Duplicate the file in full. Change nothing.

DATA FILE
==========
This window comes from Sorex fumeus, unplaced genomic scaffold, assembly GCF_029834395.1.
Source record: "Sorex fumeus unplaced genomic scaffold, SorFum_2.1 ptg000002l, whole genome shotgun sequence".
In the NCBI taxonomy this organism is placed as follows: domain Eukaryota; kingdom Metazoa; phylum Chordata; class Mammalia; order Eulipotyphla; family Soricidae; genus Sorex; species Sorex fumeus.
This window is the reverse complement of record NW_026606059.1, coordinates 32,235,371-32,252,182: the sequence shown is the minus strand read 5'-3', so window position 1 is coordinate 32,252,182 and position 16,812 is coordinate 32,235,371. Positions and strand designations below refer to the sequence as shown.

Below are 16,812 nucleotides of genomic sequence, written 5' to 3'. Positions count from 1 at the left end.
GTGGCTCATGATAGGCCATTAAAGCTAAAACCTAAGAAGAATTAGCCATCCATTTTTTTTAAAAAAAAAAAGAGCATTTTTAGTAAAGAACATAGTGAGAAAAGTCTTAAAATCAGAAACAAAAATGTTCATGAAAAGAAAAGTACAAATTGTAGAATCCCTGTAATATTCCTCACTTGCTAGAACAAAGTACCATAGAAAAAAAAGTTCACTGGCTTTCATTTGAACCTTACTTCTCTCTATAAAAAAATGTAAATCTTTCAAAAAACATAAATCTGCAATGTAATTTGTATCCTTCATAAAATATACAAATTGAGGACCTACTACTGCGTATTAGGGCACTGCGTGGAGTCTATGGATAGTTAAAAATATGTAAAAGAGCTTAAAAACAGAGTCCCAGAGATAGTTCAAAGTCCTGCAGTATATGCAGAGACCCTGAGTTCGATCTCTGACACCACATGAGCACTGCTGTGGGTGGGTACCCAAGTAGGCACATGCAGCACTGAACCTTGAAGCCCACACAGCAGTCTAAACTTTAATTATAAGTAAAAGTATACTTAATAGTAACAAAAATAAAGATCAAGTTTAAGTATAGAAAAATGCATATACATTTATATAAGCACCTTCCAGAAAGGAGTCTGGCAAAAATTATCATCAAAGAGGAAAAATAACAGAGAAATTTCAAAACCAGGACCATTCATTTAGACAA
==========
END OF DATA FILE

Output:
This window comes from Sorex fumeus, unplaced genomic scaffold, assembly GCF_029834395.1.
Source record: "Sorex fumeus unplaced genomic scaffold, SorFum_2.1 ptg000002l, whole genome shotgun sequence".
In the NCBI taxonomy this organism is placed as follows: domain Eukaryota; kingdom Metazoa; phylum Chordata; class Mammalia; order Eulipotyphla; family Soricidae; genus Sorex; species Sorex fumeus.
This window is the reverse complement of record NW_026606059.1, coordinates 32,235,371-32,252,182: the sequence shown is the minus strand read 5'-3', so window position 1 is coordinate 32,252,182 and position 16,812 is coordinate 32,235,371. Positions and strand designations below refer to the sequence as shown.

Below are 16,812 nucleotides of genomic sequence, written 5' to 3'. Positions count from 1 at the left end.
GTGGCTCATGATAGGCCATTAAAGCTAAAACCTAAGAAGAATTAGCCATCCATTTTTTTTAAAAAAAAAAAGAGCATTTTTAGTAAAGAACATAGTGAGAAAAGTCTTAAAATCAGAAACAAAAATGTTCATGAAAAGAAAAGTACAAATTGTAGAATCCCTGTAATATTCCTCACTTGCTAGAACAAAGTACCATAGAAAAAAAAGTTCACTGGCTTTCATTTGAACCTTACTTCTCTCTATAAAAAAATGTAAATCTTTCAAAAAACATAAATCTGCAATGTAATTTGTATCCTTCATAAAATATACAAATTGAGGACCTACTACTGCGTATTAGGGCACTGCGTGGAGTCTATGGATAGTTAAAAATATGTAAAAGAGCTTAAAAACAGAGTCCCAGAGATAGTTCAAAGTCCTGCAGTATATGCAGAGACCCTGAGTTCGATCTCTGACACCACATGAGCACTGCTGTGGGTGGGTACCCAAGTAGGCACATGCAGCACTGAACCTTGAAGCCCACACAGCAGTCTAAACTTTAATTATAAGTAAAAGTATACTTAATAGTAACAAAAATAAAGATCAAGTTTAAGTATAGAAAAATGCATATACATTTATATAAGCACCTTCCAGAAAGGAGTCTGGCAAAAATTATCATCAAAGAGGAAAAATAACAGAGAAATTTCAAAACCAGGACCATTCATTTAGACAA